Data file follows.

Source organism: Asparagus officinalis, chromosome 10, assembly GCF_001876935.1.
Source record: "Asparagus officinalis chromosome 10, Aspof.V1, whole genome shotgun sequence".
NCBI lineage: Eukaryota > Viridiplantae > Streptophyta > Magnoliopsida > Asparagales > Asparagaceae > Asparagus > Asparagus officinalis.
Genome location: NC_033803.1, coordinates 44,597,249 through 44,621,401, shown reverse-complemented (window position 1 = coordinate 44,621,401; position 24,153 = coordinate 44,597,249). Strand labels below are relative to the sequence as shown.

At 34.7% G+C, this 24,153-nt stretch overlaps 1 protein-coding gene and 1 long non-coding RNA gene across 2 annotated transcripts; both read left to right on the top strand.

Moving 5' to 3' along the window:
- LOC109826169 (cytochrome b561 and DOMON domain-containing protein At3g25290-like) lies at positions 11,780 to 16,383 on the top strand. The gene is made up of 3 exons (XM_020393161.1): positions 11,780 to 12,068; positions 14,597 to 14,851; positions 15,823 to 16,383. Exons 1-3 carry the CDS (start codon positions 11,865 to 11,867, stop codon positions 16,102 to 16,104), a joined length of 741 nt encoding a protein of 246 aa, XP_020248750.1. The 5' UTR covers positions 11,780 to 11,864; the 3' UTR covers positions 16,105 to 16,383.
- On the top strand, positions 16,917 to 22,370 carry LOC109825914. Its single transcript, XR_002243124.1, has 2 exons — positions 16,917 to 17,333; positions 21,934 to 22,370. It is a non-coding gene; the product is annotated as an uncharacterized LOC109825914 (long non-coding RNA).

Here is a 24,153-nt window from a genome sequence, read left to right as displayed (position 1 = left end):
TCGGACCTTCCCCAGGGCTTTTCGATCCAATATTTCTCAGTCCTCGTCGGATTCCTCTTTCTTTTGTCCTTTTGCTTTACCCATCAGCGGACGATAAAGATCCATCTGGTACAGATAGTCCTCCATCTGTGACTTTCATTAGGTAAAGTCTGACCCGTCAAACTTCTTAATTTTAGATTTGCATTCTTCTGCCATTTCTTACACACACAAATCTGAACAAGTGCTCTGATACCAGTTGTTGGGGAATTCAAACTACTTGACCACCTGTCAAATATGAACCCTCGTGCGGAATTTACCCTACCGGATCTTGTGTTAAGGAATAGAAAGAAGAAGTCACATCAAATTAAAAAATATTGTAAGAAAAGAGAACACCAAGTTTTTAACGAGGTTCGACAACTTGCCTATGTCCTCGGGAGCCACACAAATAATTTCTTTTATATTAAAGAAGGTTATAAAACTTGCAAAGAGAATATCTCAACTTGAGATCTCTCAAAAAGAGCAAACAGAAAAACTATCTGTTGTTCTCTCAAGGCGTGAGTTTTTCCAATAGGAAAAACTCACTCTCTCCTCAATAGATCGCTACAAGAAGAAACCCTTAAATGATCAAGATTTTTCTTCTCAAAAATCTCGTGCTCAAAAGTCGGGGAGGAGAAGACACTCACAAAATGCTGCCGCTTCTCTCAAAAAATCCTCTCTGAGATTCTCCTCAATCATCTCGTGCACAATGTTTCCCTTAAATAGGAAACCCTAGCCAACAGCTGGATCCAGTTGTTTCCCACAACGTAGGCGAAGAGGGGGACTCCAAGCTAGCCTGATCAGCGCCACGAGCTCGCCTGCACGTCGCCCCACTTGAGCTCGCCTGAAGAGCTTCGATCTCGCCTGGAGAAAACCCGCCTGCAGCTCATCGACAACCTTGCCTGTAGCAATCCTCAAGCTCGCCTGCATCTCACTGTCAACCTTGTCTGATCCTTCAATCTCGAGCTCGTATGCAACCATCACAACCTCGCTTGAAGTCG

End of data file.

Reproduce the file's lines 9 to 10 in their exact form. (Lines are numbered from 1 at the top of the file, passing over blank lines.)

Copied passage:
Here is a 24,153-nt window from a genome sequence, read left to right as displayed (position 1 = left end):
TCGGACCTTCCCCAGGGCTTTTCGATCCAATATTTCTCAGTCCTCGTCGGATTCCTCTTTCTTTTGTCCTTTTGCTTTACCCATCAGCGGACGATAAAGATCCATCTGGTACAGATAGTCCTCCATCTGTGACTTTCATTAGGTAAAGTCTGACCCGTCAAACTTCTTAATTTTAGATTTGCATTCTTCTGCCATTTCTTACACACACAAATCTGAACAAGTGCTCTGATACCAGTTGTTGGGGAATTCAAACTACTTGACCACCTGTCAAATATGAACCCTCGTGCGGAATTTACCCTACCGGATCTTGTGTTAAGGAATAGAAAGAAGAAGTCACATCAAATTAAAAAATATTGTAAGAAAAGAGAACACCAAGTTTTTAACGAGGTTCGACAACTTGCCTATGTCCTCGGGAGCCACACAAATAATTTCTTTTATATTAAAGAAGGTTATAAAACTTGCAAAGAGAATATCTCAACTTGAGATCTCTCAAAAAGAGCAAACAGAAAAACTATCTGTTGTTCTCTCAAGGCGTGAGTTTTTCCAATAGGAAAAACTCACTCTCTCCTCAATAGATCGCTACAAGAAGAAACCCTTAAATGATCAAGATTTTTCTTCTCAAAAATCTCGTGCTCAAAAGTCGGGGAGGAGAAGACACTCACAAAATGCTGCCGCTTCTCTCAAAAAATCCTCTCTGAGATTCTCCTCAATCATCTCGTGCACAATGTTTCCCTTAAATAGGAAACCCTAGCCAACAGCTGGATCCAGTTGTTTCCCACAACGTAGGCGAAGAGGGGGACTCCAAGCTAGCCTGATCAGCGCCACGAGCTCGCCTGCACGTCGCCCCACTTGAGCTCGCCTGAAGAGCTTCGATCTCGCCTGGAGAAAACCCGCCTGCAGCTCATCGACAACCTTGCCTGTAGCAATCCTCAAGCTCGCCTGCATCTCACTGTCAACCTTGTCTGATCCTTCAATCTCGAGCTCGTATGCAACCATCACAACCTCGCTTGAAGTCG